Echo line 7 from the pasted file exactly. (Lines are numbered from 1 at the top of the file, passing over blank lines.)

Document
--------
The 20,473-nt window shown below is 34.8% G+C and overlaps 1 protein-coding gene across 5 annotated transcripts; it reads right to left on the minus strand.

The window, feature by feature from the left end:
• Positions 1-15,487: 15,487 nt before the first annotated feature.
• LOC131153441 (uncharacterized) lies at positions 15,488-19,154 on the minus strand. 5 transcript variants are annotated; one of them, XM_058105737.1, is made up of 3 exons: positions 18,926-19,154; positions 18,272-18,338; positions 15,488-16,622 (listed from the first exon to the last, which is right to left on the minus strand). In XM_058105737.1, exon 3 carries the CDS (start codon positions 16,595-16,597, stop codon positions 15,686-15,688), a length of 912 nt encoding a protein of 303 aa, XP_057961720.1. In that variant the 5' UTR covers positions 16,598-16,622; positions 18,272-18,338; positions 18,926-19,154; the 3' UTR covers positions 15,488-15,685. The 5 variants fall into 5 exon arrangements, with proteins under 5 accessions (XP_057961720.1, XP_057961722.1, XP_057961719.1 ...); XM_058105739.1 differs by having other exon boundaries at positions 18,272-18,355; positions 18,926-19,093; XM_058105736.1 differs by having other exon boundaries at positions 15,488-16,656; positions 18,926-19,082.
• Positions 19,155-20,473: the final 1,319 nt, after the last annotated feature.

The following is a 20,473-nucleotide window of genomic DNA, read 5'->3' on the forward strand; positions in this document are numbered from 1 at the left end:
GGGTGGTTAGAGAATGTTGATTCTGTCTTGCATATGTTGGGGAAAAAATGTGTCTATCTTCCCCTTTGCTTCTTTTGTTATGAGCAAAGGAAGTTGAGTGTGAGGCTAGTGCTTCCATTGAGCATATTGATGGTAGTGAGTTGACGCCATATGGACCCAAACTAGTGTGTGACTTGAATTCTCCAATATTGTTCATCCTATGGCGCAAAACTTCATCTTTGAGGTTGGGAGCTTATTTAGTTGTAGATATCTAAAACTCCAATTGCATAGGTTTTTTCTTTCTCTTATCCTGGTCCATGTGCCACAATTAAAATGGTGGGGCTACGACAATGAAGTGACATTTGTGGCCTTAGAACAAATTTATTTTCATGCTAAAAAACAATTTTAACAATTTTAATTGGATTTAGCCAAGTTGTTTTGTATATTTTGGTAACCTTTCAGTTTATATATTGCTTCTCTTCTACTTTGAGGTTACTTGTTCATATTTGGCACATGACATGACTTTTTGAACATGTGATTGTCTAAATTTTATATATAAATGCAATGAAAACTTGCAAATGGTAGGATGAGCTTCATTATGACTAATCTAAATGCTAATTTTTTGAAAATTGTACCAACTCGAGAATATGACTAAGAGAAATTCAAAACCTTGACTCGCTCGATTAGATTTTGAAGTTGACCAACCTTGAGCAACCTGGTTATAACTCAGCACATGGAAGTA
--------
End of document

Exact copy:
GGGTGGTTAGAGAATGTTGATTCTGTCTTGCATATGTTGGGGAAAAAATGTGTCTATCTTCCCCTTTGCTTCTTTTGTTATGAGCAAAGGAAGTTGAGTGTGAGGCTAGTGCTTCCATTGAGCATATTGATGGTAGTGAGTTGACGCCATATGGACCCAAACTAGTGTGTGACTTGAATTCTCCAATATTGTTCATCCTATGGCGCAAAACTTCATCTTTGAGGTTGGGAGCTTATTTAGTTGTAGATATCTAAAACTCCAATTGCATAGGTTTTTTCTTTCTCTTATCCTGGTCCATGTGCCACAATTAAAATGGTGGGGCTACGACAATGAAGTGACATTTGTGGCCTTAGAACAAATTTATTTTCATGCTAAAAAACAATTTTAACAATTTTAATTGGATTTAGCCAAGTTGTTTTGTATATTTTGGTAACCTTTCAGTTTATATATTGCTTCTCTTCTACTTTGAGGTTACTTGTTCATATTTGGCACATGACATGACTTTTTGAACATGTGATTGTCTAAATTTTATATATAAATGCAATGAAAACTTGCAAATGGTAGGATGAGCTTCATTATGACTAATCTAAATGCTAATTTTTTGAAAATTGTACCAACTCGAGAATATGACTAAGAGAAATTCAAAACCTTGACTCGCTCGATTAGATTTTGAAGTTGACCAACCTTGAGCAACCTGGTTATAACTCAGCACATGGAAGTA